It also has the added benefit to the Bush administration of bringing
in a whole host of, sort of, client states, who are going to follow U.S.
leadership a lot more unquestioningly than the Europeans. The
Europeans are really quite rebellious right now. And if the administration does go into Iraq, they can say Bulgaria and Romania --

MR. BARONE: Well, you mean some of the West Europeans, yeah.

MS. CLIFT: -- excuse me -- Bulgaria and Romania and Latvia are there,
and the Germans and the French are sort of sitting on the sidelines,
the president can say, "We've got our NATO allies."


MS. CLIFT: So I think it comes at a fortuitous time.

MR. MCLAUGHLIN: We've got a -- he's got a new seven-member fan club,
does he not --

MS. CLIFT: Absolutely.

MR. MCLAUGHLIN: -- to go into Iraq.

MS. CLIFT: Perfect.

MR. MCLAUGHLIN: But what she's also saying is that this may be a
product of bipartisanship in foreign policy, namely, Clinton and Bush. Is that not the case?


MR. MCLAUGHLIN: And is that not a whiff of nostalgia that we deserve
after this otherwise partisan climate?

MR. BLANKLEY: No. Look, the real cause for the NATO expansion -- and
also, I might add, largely for its irrelevance -- is Ronald Reagan, who
ended the Soviet Union, effectively. Once the Soviet Union was removed
as an enemy force on the table, it doesn't matter who joins, because it
doesn't have a function anymore. And NATO is not going to be helping
us as an entity. They're -- with Germany expressing its own way, with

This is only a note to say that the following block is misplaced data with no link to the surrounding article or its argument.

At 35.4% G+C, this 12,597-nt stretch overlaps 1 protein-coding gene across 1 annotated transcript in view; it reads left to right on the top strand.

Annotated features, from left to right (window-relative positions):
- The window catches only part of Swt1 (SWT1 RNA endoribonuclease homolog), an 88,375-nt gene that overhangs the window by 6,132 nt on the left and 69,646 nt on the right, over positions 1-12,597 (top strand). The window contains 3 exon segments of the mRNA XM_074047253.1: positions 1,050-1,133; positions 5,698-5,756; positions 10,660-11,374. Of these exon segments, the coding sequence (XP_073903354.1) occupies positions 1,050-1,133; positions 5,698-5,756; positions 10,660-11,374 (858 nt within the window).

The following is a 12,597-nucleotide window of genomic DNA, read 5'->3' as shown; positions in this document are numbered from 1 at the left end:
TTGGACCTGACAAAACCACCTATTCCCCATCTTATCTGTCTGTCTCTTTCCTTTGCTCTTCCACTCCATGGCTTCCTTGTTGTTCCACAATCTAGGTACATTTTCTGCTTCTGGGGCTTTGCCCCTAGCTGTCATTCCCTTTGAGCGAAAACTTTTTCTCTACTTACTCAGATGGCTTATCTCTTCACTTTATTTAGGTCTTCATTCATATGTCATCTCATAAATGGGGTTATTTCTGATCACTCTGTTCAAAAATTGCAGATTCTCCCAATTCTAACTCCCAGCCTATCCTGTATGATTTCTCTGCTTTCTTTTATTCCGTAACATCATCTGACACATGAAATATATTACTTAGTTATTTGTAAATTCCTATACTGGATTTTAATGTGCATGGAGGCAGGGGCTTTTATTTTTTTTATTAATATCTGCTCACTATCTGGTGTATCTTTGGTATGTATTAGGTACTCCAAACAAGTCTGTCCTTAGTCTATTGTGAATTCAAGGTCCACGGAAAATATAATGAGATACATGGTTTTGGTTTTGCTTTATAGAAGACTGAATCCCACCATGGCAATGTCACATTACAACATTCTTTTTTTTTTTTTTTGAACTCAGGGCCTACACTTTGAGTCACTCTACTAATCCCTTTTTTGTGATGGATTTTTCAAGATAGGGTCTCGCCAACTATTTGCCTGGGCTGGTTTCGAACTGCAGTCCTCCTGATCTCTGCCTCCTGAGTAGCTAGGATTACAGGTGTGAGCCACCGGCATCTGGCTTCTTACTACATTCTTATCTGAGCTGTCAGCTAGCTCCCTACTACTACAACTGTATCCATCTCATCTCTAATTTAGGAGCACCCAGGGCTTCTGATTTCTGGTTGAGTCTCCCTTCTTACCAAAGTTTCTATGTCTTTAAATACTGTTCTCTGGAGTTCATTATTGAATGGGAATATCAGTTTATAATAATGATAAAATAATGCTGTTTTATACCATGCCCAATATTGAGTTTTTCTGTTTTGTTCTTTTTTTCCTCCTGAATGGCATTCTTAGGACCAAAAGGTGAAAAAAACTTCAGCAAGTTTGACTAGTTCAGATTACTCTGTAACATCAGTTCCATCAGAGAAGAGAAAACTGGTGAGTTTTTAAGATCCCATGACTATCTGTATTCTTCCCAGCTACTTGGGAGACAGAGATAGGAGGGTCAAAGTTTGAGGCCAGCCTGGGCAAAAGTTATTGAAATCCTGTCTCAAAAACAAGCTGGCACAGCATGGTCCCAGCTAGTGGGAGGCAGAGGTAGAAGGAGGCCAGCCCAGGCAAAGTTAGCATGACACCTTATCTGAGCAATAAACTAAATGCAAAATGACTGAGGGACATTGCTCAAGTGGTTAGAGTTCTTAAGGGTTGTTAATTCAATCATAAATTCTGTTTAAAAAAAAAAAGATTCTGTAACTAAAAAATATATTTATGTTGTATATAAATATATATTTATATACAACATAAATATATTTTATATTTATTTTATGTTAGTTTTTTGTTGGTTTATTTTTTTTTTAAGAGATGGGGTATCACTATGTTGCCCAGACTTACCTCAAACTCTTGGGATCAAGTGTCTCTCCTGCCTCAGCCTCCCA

France showing its resistance, members of NATO may be helpful to us, but NATO itself is an entity looking for a function, and it won't find

MR. MCLAUGHLIN: Jay, before I go to you, just let me interrupt for a
moment and point out in the International Herald Tribune of Friday we
read the following: "Last month, in an extraordinary first for the
Atlantic Alliance, China formally requested a regularized bilateral
dialogue to discuss strategic perceptions, shared security threats and NATO activities in or near China's border in Central Asia."

MR. CARNEY: Well, John, it's becoming a club that everyone wants to
join, and in some ways the more members there are, the more threatened
irrelevance will face the United Nations, because once NATO becomes --
even with these alliances, as it has with Russia -- not formal
membership, but an alliance -- and if it does pursue this -- some sort of communication or alliance with China, it becomes a global organization. It becomes more of a debating society like the United Nations than an enforcement alliance, like NATO was originally envisioned to be.

But I disagree with Tony, I mean, because, like the United Nations --